Sep 5, 2008 - Feb 21, 2009

Gothic: Dark Glamour

The Museum at FIT

The Museum at FIT

Gothic Style
The exhibition begins by tracing the genealogy of gothic style. Beginning with the rise of the gothic novel in the eighteenth century, gothic style has been associated with sublime themes of terror and the supernatural. The perversely seductive image of the vampire evolved alongside the Satanic figure of the dandy. The Victorian cult of mourning mandated head-to-toe black, inspiring members of the goth subculture – and contributing to the image of the femme fatale and the vamp.
Night explores the symbolism of black. The gothic color par excellence, black has long been associated with death, danger, and evil, but also with mystery, elegance, and eroticism. "Obscurity is vertiginous. . . . When the eye sees black, the spirit sees trouble. . . . In the night, even the strong feel anxious."
 Victor Hugo, Les Miserables
The Ruined Castle
The Ruined Castle evokes the paradigmatic gothic setting, which is often symbolic of the human mind, “psychology in stone.” According to the scholar Chris Baldick, a gothic work “should combine a fearful sense of inheritance in time with a claustrophobic sense of enclosure in produce an impression of sickening descent into disintegration.” Some of the fashions on display allude to decay and destruction, while others suggest mental states, such as fear or passion.
The Haunted Palace
The Haunted Palace recalls Edgar Allan Poe's architectural metaphor for a disturbed mind. If fashion may be considered a type of "intimate architecture," then we might expect gothic fashions to manifest similar characteristics of imprisonment, ambiguity, and disintegration.
The Laboratory
Rubber curtains mark the boundaries of the Laboratory, where fashion “monsters” are created.
Strange Beauty
In Strange Beauty, the fashions are characterized by unconventional shapes and strange sources of imagery such as the image of blood in water from Japanese horror movies that inspired Rodarte’s gothic evening dress.
The Graveyard
The Graveyard, surrounded by a black fence, evokes a sense of claustrophobia through the use of veiling, masking, and corsetry.
The Bat Cave
The Bat Cave uses two-way mirrors to permit lightning glimpses of a range of goth subcultural styles, from old-school goth to cyber goth. Contemporary goths tend to be much "more dialectically engaged with the past than is typical of most youth subcultures." Not only do they draw inspiration from subcultural antecedents, such as punk and glam rock, they also draw on an eclectic historical canon of literary, aesthetic, and philosophical traditions; or they dig deeply into the history and associations of the gothic.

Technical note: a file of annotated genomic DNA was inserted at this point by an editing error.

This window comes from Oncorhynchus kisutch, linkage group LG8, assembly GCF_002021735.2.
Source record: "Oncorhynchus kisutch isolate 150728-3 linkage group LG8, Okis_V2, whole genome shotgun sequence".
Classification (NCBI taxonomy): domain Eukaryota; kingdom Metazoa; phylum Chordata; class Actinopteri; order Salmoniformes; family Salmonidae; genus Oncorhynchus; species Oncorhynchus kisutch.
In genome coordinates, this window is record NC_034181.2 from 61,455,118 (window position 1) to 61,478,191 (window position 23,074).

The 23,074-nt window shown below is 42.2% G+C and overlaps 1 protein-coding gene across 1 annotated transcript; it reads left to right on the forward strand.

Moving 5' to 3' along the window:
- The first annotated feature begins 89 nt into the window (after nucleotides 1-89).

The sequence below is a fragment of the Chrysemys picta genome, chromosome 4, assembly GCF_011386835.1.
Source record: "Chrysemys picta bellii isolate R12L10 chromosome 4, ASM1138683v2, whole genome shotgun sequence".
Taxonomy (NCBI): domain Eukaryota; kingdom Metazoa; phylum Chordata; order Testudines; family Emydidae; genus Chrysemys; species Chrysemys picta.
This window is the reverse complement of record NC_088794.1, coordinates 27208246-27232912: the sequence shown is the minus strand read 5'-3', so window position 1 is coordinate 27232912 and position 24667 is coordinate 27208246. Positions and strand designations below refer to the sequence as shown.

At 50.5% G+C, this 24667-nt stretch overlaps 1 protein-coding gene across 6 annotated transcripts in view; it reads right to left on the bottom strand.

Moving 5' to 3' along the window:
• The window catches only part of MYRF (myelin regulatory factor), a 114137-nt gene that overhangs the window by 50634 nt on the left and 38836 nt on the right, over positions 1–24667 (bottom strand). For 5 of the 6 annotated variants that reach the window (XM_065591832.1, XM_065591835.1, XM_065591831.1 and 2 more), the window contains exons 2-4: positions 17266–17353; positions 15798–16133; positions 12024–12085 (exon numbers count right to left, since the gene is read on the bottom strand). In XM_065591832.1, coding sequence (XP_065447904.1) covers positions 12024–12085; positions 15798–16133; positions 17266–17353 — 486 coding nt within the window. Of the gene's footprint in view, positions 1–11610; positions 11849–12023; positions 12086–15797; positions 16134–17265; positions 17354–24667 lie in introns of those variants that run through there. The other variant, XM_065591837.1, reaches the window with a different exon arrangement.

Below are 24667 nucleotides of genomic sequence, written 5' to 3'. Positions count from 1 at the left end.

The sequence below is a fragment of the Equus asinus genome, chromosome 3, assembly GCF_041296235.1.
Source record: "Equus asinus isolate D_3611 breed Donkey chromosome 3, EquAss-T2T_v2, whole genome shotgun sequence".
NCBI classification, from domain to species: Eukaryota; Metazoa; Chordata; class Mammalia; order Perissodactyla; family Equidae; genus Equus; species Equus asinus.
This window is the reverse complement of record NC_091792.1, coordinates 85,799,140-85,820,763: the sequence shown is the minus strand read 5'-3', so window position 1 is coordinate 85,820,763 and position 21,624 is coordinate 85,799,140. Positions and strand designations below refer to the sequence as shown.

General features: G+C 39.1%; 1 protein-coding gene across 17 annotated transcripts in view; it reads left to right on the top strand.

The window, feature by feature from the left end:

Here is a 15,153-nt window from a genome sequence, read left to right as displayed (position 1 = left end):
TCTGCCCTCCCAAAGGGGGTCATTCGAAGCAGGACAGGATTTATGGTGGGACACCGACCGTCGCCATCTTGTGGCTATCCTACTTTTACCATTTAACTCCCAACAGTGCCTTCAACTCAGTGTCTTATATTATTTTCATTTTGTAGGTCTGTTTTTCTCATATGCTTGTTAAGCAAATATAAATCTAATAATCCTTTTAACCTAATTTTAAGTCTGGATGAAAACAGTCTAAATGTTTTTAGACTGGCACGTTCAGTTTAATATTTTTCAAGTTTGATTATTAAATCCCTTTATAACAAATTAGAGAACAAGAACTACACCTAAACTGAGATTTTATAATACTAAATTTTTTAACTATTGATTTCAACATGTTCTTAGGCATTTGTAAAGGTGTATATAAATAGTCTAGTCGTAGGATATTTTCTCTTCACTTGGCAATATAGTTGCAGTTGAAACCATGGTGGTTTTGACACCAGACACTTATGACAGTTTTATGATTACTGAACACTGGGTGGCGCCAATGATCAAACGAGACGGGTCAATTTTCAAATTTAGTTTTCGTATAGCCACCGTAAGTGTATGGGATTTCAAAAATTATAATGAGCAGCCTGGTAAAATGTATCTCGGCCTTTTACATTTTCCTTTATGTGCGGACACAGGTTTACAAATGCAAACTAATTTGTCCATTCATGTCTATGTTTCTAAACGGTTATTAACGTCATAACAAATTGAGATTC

Cabinet of Curiosities
This Cabinet of Curiosities refers back to the wonder rooms or memory theatres of the Renaissance, collections of objects whose categorical boundaries were unclear: Natural history, religious relics, art objects – all were included in these princely collections. The human skull is the type of object once treasured as a memento mori (a reminder of death), later collected as a scientific specimen, and now ubiquitous as an inspiration for gothic accessories.Other objects on display include a death mask, Victorian mourning jewelry, a top hat tattooed with the image of a bat, and accessories that incorporate bird skulls, talons, and wings – alluding to themes such as death, time, and transcendence.
Credits: Story

Organized by MFIT Director and Chief Curator Valerie Steele
Art Director: Simon Costin
Exhibition Designer: Charles B. Froom
Exhibiton Manager: Fred Dennis

Support for this exhibition was provided by:
The Coby Foundation, Ltd.
Couture Council at the Museum at FIT

Credits: All media
The story featured may in some cases have been created by an independent third party and may not always represent the views of the institutions, listed below, who have supplied the content.
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